When you get good at this, up by a full 'thingy' each min until you get to 10 mins.
    Again, once a week will show improvement, and won't wear you out.

    Cross train. Biking uses the same muscles, spinning is awesome if you don't own a bike and have nowhere safe to ride. Weight lifting. Body weight (yoga, pilates). Body pump is also good (squats! love them, hate lunges).
    Any other sport is good too, anything that helps you get fitter regardless of what it is (swimming, roller derby, karate, fencing, wheelbarrow races, ANYTHING).

    The main thing to remember is HAVE FUN. Running is fun... trust me, all us haven't-run-since-primary-school runners were in the same boat as you at some point (the good ship 'omg i can only run between lamposts and octogenarians with zimmers can pass me!').. you will get there :smile:

    Also you are now part of a wee club, people who you wouldn't smile at or even acknowledge their existence if you were walking.. it's totally a thing to smile, nod, say hi to another runner as you pass them (usually only when facing them, we weirdly don't do it when we pass from behind, dunno why - maybe cos we're too busy mentally high fiving ourselves for 'winning' as we pass... that might just be me).
  • gillie80
    gillie80 Posts: 215 Member
    girlinahat wrote: »
    and another for c25k.

    There'll be a day where you think 'no way can I run for 20 minutes straight' but go slow, slow slow slow slow, so slow you may as well walk, and you'll hit that time. Part of that is mental - once you've done that even at a horrendously slow pace, you can do anything.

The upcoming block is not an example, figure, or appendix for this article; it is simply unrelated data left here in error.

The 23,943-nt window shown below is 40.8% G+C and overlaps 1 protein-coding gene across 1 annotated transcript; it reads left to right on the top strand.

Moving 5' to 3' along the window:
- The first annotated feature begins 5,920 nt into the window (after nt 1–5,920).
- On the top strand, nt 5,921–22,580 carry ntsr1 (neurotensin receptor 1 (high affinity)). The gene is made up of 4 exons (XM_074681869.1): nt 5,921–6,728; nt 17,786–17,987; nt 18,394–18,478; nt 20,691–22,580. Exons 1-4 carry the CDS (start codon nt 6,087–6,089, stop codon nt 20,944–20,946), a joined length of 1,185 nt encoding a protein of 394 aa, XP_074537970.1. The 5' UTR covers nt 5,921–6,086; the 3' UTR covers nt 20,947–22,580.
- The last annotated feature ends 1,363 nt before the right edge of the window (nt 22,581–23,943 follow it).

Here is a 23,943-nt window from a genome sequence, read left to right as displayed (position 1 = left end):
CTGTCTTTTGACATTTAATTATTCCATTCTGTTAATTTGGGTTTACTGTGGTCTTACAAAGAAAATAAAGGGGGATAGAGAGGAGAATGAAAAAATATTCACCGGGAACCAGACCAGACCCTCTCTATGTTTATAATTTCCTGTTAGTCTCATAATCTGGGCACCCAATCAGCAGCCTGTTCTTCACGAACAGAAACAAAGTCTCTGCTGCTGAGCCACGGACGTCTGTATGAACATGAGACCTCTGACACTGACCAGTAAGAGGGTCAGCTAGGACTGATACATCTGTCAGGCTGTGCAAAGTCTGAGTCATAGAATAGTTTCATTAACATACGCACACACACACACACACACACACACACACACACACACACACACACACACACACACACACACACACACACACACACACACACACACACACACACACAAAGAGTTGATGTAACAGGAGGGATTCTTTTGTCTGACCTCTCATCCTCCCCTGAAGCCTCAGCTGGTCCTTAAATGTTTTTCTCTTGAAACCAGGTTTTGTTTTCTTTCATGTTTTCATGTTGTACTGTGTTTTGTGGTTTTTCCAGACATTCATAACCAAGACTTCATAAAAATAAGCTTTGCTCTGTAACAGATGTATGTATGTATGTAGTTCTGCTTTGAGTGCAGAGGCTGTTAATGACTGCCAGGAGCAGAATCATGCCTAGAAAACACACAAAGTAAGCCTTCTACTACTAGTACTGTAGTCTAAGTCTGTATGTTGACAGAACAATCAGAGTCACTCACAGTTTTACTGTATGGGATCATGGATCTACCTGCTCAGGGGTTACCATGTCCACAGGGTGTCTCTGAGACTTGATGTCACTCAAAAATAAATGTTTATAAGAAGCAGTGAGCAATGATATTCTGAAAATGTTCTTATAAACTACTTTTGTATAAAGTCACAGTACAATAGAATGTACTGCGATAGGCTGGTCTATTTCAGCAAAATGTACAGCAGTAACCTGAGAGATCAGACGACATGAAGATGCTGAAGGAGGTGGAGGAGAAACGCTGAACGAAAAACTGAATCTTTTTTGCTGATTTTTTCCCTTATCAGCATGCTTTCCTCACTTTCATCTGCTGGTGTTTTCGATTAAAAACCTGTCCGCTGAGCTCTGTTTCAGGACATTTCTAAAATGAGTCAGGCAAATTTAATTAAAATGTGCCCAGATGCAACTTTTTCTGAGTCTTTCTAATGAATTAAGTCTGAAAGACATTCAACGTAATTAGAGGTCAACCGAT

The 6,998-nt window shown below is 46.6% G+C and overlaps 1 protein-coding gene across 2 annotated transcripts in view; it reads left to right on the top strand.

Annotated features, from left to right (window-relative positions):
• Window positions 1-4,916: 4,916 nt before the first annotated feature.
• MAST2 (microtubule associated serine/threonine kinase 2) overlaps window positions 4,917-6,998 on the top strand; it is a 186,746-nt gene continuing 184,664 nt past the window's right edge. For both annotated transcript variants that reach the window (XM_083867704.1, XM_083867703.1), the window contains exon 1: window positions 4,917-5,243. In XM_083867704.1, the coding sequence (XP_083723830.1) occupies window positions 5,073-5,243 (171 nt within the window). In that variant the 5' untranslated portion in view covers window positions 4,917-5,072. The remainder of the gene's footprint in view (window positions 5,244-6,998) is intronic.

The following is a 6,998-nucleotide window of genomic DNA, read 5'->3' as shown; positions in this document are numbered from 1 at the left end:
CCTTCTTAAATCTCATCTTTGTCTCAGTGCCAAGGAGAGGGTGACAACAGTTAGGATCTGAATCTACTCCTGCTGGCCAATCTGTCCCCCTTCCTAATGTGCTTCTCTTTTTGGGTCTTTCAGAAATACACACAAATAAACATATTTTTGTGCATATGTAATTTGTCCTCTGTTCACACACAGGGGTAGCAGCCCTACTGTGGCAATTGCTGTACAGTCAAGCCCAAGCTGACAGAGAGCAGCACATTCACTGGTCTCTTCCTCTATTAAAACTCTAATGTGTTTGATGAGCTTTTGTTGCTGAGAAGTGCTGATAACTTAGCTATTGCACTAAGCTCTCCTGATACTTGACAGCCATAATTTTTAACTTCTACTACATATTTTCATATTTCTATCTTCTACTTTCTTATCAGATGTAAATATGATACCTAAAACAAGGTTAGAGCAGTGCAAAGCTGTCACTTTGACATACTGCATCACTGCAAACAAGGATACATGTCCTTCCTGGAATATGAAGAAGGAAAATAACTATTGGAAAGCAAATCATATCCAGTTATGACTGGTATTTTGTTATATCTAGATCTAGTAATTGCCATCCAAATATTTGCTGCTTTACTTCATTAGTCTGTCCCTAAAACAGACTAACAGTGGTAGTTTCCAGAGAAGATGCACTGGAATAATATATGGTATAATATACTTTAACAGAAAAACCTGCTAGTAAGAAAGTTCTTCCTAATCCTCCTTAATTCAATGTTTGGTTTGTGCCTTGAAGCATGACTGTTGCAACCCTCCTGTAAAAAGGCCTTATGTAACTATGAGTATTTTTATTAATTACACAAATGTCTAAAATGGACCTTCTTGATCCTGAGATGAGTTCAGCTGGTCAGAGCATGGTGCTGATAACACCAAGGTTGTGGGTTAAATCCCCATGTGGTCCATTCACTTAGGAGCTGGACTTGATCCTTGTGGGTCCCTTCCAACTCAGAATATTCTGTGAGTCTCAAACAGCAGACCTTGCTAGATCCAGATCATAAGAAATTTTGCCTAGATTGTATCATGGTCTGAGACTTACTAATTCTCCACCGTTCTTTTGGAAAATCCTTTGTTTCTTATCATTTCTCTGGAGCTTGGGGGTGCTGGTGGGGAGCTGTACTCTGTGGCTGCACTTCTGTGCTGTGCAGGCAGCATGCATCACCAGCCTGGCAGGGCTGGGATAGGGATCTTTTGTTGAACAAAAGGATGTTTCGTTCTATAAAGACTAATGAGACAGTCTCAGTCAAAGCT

speed comes later, and perversely, speed comes with running further. The further you run the better your aerobic stamina. I run for 40 minutes twice a week now, and a longer run at weekends. My 40 minutes run is getting further and further but is always more than 5k. I run trails at weekends and am up to an 8mile, but trails are a bit different (hills, dammit)

    Things I learnt -
    • decent shoes - get fitted from a running shop
    • keep your cadence fast and your steps short - keep your steps pretty much under your body
    • don't be afraid to walk if need to, but try slowing your running first
    • Engo blister patches are the best solution ever.
    • the first ten minutes of any run is hell. Always. Every time. Every minutes after that is a pleasure.
    • you can fix a lot of world problems on a run.

    this is me today. week 7 day 1. just managed 15 the other day so taking my mum out on her bike for company so i'll stick at it. i hate to quit in front of her lol.
  • meshashesha2012
    meshashesha2012 Posts: 8,344 Member
    zombies run 5k is a fun app as well. same principle as C25k, but you pretend you're running from zombies
  • beemerphile1
    beemerphile1 Posts: 1,710 Member
    Go to your local college or high school track. You will find people walking and people running. Pick a distance like say three miles. Walk a lap, run a lap, walk a lap until you get in three miles total.

    Keep doing the walk, run, walk, several times a week and in a few months you will be running the entire distance.